Soon after it opened in 2011, Jackie and I had a post-theater supper at Dinner by Heston Blumenthal in the Mandarin Oriental Hyde Park hotel. Between the newness of the restaurant and the lateness of the hour, there was cause for disappointment: Our meal was marred by imprecise cooking and unfocused service. But Mr. Blumenthal and Dinner's head chef Ashley Palmer-Watts are the most precise of cooks and know what attentive service means, so I looked forward to a return visit. This took place in late May and was delightful. The conceit of the restaurant is that its chefs have pored over old English cookbooks to discern the outlines of the dishes they serve, and the menu lists the putative date for each, such as "Meat Fruit (c. 1500)." Hmmm.... Anyway, the cooking is so modern and fresh that links to the medieval or Victorian or WWII-era sources are hardly to be detected. Take that Meat Fruit, which seems to have become the restaurant's signature dish: It is a perfectly seasoned, rich-but-not-cloying sphere of 21st century chicken liver and foie gras parfait enrobed in a 21st century mandarin orange gel that has been impressed with the texture of the fruit's rind. With a (genuine) mandarin stem and leaves stuck into it, it really, truly looks like something out of the fruit bowl, even more so than you'd think from the photo that accompanies this story. But it is not just a visual joke, though it made us laugh with delight: That gel has lots of flavor and is a perfect foil for the mousse. Yes, Blumenthal-style science and technology underlie the recipes here, but (except for the tableside liquid-nitrogen ice cream service) the diner can ignore them -- which is as it should be. The produce is stunningly fresh and flavorful (such fennelly fennel!) and is cooked to maximize its quality; the colors, textures and flavors are all enticing, the combinations unimpeachable. And, boy oh boy, what french fries ("triple cooked chips")!
Dinner by Heston Blumenthal. Mandarin Oriental Hyde Park, 66 Knightsbridge, London SW1X 7LA; +44 (0)20 7201 3833; http://www.dinnerbyheston.com/. Open for lunch and dinner every day. Dinner for two with a modest wine - and a side of fries - about £190 ($300).
Shoreditch, north of the hopping Spitalfields area, is becoming a destination for restaurant-seekers, with new places cropping up every week, or so it seems. The Clove Club opened three months ago in what used to be Shoreditch Town Hall; the front room offers a short à la carte and bar menu, and in the evening a more ambitious multi-course £47 ($74) prix-fixe is served in the back room. We were there for lunch with a friend (who used to live around the corner and who gave us a walking tour of the neighborhood), and ate several small dishes: quartered heads of crisp Belgian endive dressed with crunchy hazelnuts; home-made rye crackers with smoked-cod-roe dip; pigeon sausage with the restaurant's own ketchup; boneless fried chicken scented with pine; and braised kid served warm over a cool vegetable salad with fresh curd cheese. The pigeon sausage had a grainy texture that didn't appeal to me, but everything else was spot-on, especially the chicken "nuggets," of which our friend wisely insisted we order two portions. They were enhanced by that rosemary-like hint of pine and by the fact that the coating never, ever stopped being crunchy. We should have ordered three, plus one more to go.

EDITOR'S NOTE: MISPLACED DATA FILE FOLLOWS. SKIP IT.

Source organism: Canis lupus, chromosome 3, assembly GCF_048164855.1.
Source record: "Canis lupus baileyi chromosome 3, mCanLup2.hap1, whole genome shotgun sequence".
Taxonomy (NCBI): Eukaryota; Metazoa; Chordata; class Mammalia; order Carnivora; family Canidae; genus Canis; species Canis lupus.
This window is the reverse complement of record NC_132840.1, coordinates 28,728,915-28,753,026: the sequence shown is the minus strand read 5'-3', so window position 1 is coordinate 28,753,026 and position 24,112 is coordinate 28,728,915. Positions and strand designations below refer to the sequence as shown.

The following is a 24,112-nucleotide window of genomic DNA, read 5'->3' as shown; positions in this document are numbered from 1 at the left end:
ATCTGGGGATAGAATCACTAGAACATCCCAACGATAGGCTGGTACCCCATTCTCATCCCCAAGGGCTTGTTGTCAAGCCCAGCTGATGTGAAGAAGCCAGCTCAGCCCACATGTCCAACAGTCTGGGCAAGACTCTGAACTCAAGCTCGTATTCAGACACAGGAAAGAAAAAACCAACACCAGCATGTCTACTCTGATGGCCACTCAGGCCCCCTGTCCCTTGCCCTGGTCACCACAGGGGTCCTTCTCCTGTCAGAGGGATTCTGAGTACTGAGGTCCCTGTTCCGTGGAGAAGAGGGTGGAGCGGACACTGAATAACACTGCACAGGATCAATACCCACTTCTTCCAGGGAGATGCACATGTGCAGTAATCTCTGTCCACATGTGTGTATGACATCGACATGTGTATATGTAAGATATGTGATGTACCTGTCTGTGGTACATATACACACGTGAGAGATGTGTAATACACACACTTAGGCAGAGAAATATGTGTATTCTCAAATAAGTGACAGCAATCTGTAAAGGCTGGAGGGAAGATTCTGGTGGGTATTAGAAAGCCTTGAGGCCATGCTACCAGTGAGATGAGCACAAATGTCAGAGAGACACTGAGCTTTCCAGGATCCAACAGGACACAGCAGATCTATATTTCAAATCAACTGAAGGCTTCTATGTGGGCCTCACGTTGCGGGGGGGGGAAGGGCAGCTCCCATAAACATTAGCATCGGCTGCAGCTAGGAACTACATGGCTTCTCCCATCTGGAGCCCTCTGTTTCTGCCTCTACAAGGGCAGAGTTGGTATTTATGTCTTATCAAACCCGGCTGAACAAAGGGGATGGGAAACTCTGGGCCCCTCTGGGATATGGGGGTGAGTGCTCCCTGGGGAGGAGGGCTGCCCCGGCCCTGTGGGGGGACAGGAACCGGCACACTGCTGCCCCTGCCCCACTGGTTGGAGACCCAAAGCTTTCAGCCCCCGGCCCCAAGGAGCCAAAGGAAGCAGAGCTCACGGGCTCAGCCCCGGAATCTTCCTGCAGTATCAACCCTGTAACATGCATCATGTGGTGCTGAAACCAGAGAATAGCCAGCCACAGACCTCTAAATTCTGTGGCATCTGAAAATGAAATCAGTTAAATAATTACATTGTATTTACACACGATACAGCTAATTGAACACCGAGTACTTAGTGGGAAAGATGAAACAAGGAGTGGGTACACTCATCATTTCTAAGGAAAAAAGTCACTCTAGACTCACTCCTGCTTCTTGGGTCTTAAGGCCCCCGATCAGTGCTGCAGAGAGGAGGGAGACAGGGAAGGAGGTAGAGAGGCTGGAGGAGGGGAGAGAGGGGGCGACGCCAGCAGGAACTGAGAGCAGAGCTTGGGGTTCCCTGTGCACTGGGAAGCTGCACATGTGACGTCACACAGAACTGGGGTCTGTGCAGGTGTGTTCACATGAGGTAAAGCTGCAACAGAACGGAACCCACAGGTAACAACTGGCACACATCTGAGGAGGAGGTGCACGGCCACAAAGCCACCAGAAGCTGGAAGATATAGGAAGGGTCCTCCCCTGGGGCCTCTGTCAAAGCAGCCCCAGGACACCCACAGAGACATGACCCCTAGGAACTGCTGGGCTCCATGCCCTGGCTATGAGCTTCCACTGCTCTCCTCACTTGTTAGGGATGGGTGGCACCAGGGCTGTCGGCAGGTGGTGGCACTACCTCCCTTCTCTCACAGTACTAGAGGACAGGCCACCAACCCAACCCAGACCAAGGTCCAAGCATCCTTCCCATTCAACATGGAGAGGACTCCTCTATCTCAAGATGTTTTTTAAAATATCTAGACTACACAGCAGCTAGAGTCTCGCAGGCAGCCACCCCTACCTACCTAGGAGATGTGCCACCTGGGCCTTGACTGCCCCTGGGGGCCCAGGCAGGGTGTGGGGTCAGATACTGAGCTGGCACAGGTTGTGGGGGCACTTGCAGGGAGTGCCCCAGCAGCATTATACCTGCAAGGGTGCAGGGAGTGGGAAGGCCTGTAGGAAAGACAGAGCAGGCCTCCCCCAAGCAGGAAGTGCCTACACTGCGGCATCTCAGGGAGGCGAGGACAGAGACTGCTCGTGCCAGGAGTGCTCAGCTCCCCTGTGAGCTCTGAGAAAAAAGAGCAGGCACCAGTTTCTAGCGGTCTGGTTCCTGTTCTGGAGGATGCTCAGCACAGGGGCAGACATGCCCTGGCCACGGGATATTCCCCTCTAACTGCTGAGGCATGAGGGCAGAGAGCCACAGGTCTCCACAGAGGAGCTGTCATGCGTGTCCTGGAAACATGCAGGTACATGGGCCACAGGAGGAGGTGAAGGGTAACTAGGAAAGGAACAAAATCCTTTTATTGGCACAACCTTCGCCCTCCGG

The Clove Club. Shoreditch Town Hall, 380 Old Street, London EC1V 9LT; +44 (0) 20 7729 6496; www.thecloveclub.com. Lunch for two with a cocktail apiece, then wine by the glass, would be around £63 ($100).
It isn't all that long since I wrote about Green Man & French Horn, which specializes in the wine and food of the Loire Valley, but the two dishes we had there late one evening in June are worth mentioning. The first was an appetizer (which Jackie found easily big enough to suffice as a one-dish meal with the restaurant's good bread and butter) of crab and celeriac remoulade: thin strands of both ingredients -- which turn out to be entirely complementary - bound with a sharp, mustardy dressing: a nice variation on the celeriac-only classic. The moment that celery root appears in our New York farmers' markets, I'll be making a version of this at home and probably reporting on it over at Huffington Post Taste. The other was a thick bone-in slice of turbot cut from the nicely gelatinous "collar" end and served with capers and crisp fried artichokes. I often order turbot when on the other side of the Atlantic, where it is fished, and I've never had it more perfectly cooked than it was here -- and with such a noble fish, not much more is needed. With half a liter of a Loire Valley white, this was about as good as a quick after-theater supper gets.
Green Man & French Horn. 54 Saint Martin's Lane, London WC2N 4EA, +44 (0) 207 836-2645, http://www.greenmanfrenchhorn.co. Our two-dish supper cost about £55 ($87) with a carafe of wine.
Follow Edward Schneider on Twitter: www.twitter.com/TimeToCook